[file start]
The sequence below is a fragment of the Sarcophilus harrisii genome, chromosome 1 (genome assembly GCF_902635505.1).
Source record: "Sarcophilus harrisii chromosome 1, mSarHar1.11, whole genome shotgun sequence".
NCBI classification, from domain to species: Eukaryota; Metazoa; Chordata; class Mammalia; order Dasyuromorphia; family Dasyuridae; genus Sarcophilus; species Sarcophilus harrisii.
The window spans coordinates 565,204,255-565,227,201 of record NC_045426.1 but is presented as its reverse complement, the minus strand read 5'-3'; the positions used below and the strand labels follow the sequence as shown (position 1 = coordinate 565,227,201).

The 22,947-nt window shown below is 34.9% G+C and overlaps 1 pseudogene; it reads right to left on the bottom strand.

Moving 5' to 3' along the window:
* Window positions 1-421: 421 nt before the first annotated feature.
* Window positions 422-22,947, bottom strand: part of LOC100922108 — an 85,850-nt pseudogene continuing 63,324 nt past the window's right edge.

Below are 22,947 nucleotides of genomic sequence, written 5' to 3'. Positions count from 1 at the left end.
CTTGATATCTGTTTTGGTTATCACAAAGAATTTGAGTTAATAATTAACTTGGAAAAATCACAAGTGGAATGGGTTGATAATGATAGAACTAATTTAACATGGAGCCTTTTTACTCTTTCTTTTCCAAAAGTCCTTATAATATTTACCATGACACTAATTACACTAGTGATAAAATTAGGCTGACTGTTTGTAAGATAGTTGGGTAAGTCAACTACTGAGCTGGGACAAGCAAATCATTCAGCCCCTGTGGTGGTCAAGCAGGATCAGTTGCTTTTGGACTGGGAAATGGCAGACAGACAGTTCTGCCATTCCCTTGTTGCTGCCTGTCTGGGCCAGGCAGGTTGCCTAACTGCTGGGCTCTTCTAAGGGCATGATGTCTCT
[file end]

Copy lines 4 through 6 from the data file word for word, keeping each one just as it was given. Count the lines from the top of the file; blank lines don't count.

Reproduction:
The window spans coordinates 565,204,255-565,227,201 of record NC_045426.1 but is presented as its reverse complement, the minus strand read 5'-3'; the positions used below and the strand labels follow the sequence as shown (position 1 = coordinate 565,227,201).

The 22,947-nt window shown below is 34.9% G+C and overlaps 1 pseudogene; it reads right to left on the bottom strand.

Moving 5' to 3' along the window: